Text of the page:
AbstractJohann Wolfgang von Goethe (1749-1832), considered by some to be the greatest German writer, employed a number of sophisticated strategies in his dealings with publishers. None of them is as intriguing as the one appearing in Goethe's letter, dated January 16, 1797, to the publisher Vieweg (1761-1835): I am inclined to offer Mr. Vieweg from Berlin an epic poem, Hermann and Dorothea, which will have approximately 2000 hexameters. ...Concerning the royalty we will proceed as follows: I will hand over to Mr. Counsel Böttinger a sealed note which contains my demand, and I wait for what Mr. Vieweg will suggest to offer for my work. If his offer is lower than my demand, then I take my note back, unopened, and the negotiation is broken. If, however, his offer is highher, then I will not ask for more than is written in the note to be opened by Mr. Böttinger.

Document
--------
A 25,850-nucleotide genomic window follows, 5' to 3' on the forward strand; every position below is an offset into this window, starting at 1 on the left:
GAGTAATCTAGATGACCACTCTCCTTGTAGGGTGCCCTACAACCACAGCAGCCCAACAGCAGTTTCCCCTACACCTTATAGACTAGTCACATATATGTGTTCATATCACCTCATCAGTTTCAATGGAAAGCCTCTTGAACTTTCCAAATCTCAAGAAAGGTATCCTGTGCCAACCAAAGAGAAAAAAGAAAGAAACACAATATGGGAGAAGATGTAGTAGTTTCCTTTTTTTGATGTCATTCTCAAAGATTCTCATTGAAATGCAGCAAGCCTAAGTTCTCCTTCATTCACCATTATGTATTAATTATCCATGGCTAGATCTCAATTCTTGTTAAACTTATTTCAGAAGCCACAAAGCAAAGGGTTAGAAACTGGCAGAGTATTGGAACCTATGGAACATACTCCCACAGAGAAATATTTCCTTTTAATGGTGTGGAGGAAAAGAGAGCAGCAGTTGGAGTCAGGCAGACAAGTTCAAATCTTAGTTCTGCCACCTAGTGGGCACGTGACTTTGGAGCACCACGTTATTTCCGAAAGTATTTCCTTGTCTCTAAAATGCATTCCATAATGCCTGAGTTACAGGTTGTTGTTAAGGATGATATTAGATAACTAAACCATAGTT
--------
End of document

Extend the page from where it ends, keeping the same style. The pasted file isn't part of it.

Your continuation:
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Bibliographic InfoPaper provided by Sonderforschungsbereich 504, Universität Mannheim & Sonderforschungsbereich 504, University of Mannheim in its series Sonderforschungsbereich 504 Publications with number 97-07.
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Date of creation: 01 Jan 1997
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Note: Financial support from the Deutsche Forschungsgemeinschaft, SFB 504, at the University of Mannheim, is gratefully acknowledged.
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